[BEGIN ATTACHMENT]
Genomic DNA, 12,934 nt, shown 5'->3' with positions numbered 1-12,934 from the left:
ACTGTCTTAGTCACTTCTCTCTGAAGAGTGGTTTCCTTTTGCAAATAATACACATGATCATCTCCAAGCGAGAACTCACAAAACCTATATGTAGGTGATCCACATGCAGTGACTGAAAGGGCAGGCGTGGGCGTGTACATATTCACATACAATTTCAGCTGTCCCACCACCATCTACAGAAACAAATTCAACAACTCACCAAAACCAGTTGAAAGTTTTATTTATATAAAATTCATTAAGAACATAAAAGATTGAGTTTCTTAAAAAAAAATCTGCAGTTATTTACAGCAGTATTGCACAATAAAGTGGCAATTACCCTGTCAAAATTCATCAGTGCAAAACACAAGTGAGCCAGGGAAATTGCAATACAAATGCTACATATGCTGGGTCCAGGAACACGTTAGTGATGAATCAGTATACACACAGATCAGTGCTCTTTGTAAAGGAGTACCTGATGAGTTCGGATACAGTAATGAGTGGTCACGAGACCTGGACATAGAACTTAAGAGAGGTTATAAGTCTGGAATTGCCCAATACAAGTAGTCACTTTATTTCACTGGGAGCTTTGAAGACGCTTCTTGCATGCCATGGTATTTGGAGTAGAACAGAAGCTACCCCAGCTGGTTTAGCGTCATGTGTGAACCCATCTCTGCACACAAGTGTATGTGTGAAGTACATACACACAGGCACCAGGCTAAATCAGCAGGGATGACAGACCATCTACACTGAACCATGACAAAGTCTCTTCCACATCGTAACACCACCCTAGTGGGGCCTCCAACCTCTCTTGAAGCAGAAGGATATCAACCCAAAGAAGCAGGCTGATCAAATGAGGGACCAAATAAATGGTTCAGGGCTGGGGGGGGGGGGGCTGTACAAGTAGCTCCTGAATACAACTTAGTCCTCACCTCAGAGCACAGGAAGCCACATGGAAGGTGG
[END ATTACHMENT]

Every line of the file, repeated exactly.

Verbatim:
Genomic DNA, 12,934 nt, shown 5'->3' with positions numbered 1-12,934 from the left:
ACTGTCTTAGTCACTTCTCTCTGAAGAGTGGTTTCCTTTTGCAAATAATACACATGATCATCTCCAAGCGAGAACTCACAAAACCTATATGTAGGTGATCCACATGCAGTGACTGAAAGGGCAGGCGTGGGCGTGTACATATTCACATACAATTTCAGCTGTCCCACCACCATCTACAGAAACAAATTCAACAACTCACCAAAACCAGTTGAAAGTTTTATTTATATAAAATTCATTAAGAACATAAAAGATTGAGTTTCTTAAAAAAAAATCTGCAGTTATTTACAGCAGTATTGCACAATAAAGTGGCAATTACCCTGTCAAAATTCATCAGTGCAAAACACAAGTGAGCCAGGGAAATTGCAATACAAATGCTACATATGCTGGGTCCAGGAACACGTTAGTGATGAATCAGTATACACACAGATCAGTGCTCTTTGTAAAGGAGTACCTGATGAGTTCGGATACAGTAATGAGTGGTCACGAGACCTGGACATAGAACTTAAGAGAGGTTATAAGTCTGGAATTGCCCAATACAAGTAGTCACTTTATTTCACTGGGAGCTTTGAAGACGCTTCTTGCATGCCATGGTATTTGGAGTAGAACAGAAGCTACCCCAGCTGGTTTAGCGTCATGTGTGAACCCATCTCTGCACACAAGTGTATGTGTGAAGTACATACACACAGGCACCAGGCTAAATCAGCAGGGATGACAGACCATCTACACTGAACCATGACAAAGTCTCTTCCACATCGTAACACCACCCTAGTGGGGCCTCCAACCTCTCTTGAAGCAGAAGGATATCAACCCAAAGAAGCAGGCTGATCAAATGAGGGACCAAATAAATGGTTCAGGGCTGGGGGGGGGGGGGCTGTACAAGTAGCTCCTGAATACAACTTAGTCCTCACCTCAGAGCACAGGAAGCCACATGGAAGGTGG